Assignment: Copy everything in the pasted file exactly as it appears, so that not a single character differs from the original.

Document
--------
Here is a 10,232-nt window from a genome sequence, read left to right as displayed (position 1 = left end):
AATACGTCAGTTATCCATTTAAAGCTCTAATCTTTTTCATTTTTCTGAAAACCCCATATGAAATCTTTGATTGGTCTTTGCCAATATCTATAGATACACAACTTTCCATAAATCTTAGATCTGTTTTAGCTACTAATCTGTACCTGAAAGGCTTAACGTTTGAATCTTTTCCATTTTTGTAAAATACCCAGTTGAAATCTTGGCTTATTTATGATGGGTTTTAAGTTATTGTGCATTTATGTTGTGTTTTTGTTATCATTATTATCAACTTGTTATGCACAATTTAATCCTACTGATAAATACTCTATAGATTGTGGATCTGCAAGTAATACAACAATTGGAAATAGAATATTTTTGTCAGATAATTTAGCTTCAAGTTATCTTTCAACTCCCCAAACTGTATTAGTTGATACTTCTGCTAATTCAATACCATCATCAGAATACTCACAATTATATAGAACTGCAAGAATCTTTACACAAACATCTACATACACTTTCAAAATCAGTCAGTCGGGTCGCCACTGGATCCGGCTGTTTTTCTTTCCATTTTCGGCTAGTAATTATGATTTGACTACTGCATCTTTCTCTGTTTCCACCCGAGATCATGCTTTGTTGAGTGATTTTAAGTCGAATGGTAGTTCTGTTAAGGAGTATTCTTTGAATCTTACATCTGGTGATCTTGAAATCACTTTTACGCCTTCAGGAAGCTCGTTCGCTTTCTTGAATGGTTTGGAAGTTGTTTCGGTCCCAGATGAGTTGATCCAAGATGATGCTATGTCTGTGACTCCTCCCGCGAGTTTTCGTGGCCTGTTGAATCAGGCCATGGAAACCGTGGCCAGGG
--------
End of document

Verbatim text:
Here is a 10,232-nt window from a genome sequence, read left to right as displayed (position 1 = left end):
AATACGTCAGTTATCCATTTAAAGCTCTAATCTTTTTCATTTTTCTGAAAACCCCATATGAAATCTTTGATTGGTCTTTGCCAATATCTATAGATACACAACTTTCCATAAATCTTAGATCTGTTTTAGCTACTAATCTGTACCTGAAAGGCTTAACGTTTGAATCTTTTCCATTTTTGTAAAATACCCAGTTGAAATCTTGGCTTATTTATGATGGGTTTTAAGTTATTGTGCATTTATGTTGTGTTTTTGTTATCATTATTATCAACTTGTTATGCACAATTTAATCCTACTGATAAATACTCTATAGATTGTGGATCTGCAAGTAATACAACAATTGGAAATAGAATATTTTTGTCAGATAATTTAGCTTCAAGTTATCTTTCAACTCCCCAAACTGTATTAGTTGATACTTCTGCTAATTCAATACCATCATCAGAATACTCACAATTATATAGAACTGCAAGAATCTTTACACAAACATCTACATACACTTTCAAAATCAGTCAGTCGGGTCGCCACTGGATCCGGCTGTTTTTCTTTCCATTTTCGGCTAGTAATTATGATTTGACTACTGCATCTTTCTCTGTTTCCACCCGAGATCATGCTTTGTTGAGTGATTTTAAGTCGAATGGTAGTTCTGTTAAGGAGTATTCTTTGAATCTTACATCTGGTGATCTTGAAATCACTTTTACGCCTTCAGGAAGCTCGTTCGCTTTCTTGAATGGTTTGGAAGTTGTTTCGGTCCCAGATGAGTTGATCCAAGATGATGCTATGTCTGTGACTCCTCCCGCGAGTTTTCGTGGCCTGTTGAATCAGGCCATGGAAACCGTGGCCAGGG